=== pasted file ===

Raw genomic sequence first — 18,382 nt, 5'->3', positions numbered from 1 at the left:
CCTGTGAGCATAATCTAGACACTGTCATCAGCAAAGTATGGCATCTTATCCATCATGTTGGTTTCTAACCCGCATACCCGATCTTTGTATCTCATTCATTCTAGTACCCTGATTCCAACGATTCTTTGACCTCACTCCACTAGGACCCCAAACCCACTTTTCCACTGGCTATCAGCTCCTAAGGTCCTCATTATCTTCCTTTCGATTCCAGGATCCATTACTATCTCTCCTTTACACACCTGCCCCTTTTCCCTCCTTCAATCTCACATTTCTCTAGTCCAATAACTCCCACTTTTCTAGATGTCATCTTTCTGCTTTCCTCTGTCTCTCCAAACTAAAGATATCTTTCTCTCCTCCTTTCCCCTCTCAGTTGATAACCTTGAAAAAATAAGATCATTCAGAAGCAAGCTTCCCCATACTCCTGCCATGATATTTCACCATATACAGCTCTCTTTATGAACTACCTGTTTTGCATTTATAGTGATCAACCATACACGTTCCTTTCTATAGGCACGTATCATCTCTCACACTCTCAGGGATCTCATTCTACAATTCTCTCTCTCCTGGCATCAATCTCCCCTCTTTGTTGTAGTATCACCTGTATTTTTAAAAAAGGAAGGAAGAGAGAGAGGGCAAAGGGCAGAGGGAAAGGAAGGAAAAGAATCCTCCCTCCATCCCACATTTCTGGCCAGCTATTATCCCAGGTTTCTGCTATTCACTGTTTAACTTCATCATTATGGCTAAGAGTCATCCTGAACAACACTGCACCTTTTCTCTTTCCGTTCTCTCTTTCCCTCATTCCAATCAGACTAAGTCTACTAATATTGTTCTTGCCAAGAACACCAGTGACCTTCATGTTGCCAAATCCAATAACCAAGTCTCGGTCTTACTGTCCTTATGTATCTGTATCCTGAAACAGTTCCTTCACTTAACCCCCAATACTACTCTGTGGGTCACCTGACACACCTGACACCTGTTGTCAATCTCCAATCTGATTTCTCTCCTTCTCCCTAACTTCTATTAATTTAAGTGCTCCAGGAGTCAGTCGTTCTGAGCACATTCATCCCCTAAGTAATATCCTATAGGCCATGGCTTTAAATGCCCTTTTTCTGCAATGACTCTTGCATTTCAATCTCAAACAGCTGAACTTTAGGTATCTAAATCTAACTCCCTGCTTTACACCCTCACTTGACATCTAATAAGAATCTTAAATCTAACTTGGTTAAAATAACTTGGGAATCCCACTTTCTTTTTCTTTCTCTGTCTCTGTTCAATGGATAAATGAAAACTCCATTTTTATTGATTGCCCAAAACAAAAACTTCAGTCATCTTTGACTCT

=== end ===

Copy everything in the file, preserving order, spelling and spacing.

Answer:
Raw genomic sequence first — 18,382 nt, 5'->3', positions numbered from 1 at the left:
CCTGTGAGCATAATCTAGACACTGTCATCAGCAAAGTATGGCATCTTATCCATCATGTTGGTTTCTAACCCGCATACCCGATCTTTGTATCTCATTCATTCTAGTACCCTGATTCCAACGATTCTTTGACCTCACTCCACTAGGACCCCAAACCCACTTTTCCACTGGCTATCAGCTCCTAAGGTCCTCATTATCTTCCTTTCGATTCCAGGATCCATTACTATCTCTCCTTTACACACCTGCCCCTTTTCCCTCCTTCAATCTCACATTTCTCTAGTCCAATAACTCCCACTTTTCTAGATGTCATCTTTCTGCTTTCCTCTGTCTCTCCAAACTAAAGATATCTTTCTCTCCTCCTTTCCCCTCTCAGTTGATAACCTTGAAAAAATAAGATCATTCAGAAGCAAGCTTCCCCATACTCCTGCCATGATATTTCACCATATACAGCTCTCTTTATGAACTACCTGTTTTGCATTTATAGTGATCAACCATACACGTTCCTTTCTATAGGCACGTATCATCTCTCACACTCTCAGGGATCTCATTCTACAATTCTCTCTCTCCTGGCATCAATCTCCCCTCTTTGTTGTAGTATCACCTGTATTTTTAAAAAAGGAAGGAAGAGAGAGAGGGCAAAGGGCAGAGGGAAAGGAAGGAAAAGAATCCTCCCTCCATCCCACATTTCTGGCCAGCTATTATCCCAGGTTTCTGCTATTCACTGTTTAACTTCATCATTATGGCTAAGAGTCATCCTGAACAACACTGCACCTTTTCTCTTTCCGTTCTCTCTTTCCCTCATTCCAATCAGACTAAGTCTACTAATATTGTTCTTGCCAAGAACACCAGTGACCTTCATGTTGCCAAATCCAATAACCAAGTCTCGGTCTTACTGTCCTTATGTATCTGTATCCTGAAACAGTTCCTTCACTTAACCCCCAATACTACTCTGTGGGTCACCTGACACACCTGACACCTGTTGTCAATCTCCAATCTGATTTCTCTCCTTCTCCCTAACTTCTATTAATTTAAGTGCTCCAGGAGTCAGTCGTTCTGAGCACATTCATCCCCTAAGTAATATCCTATAGGCCATGGCTTTAAATGCCCTTTTTCTGCAATGACTCTTGCATTTCAATCTCAAACAGCTGAACTTTAGGTATCTAAATCTAACTCCCTGCTTTACACCCTCACTTGACATCTAATAAGAATCTTAAATCTAACTTGGTTAAAATAACTTGGGAATCCCACTTTCTTTTTCTTTCTCTGTCTCTGTTCAATGGATAAATGAAAACTCCATTTTTATTGATTGCCCAAAACAAAAACTTCAGTCATCTTTGACTCT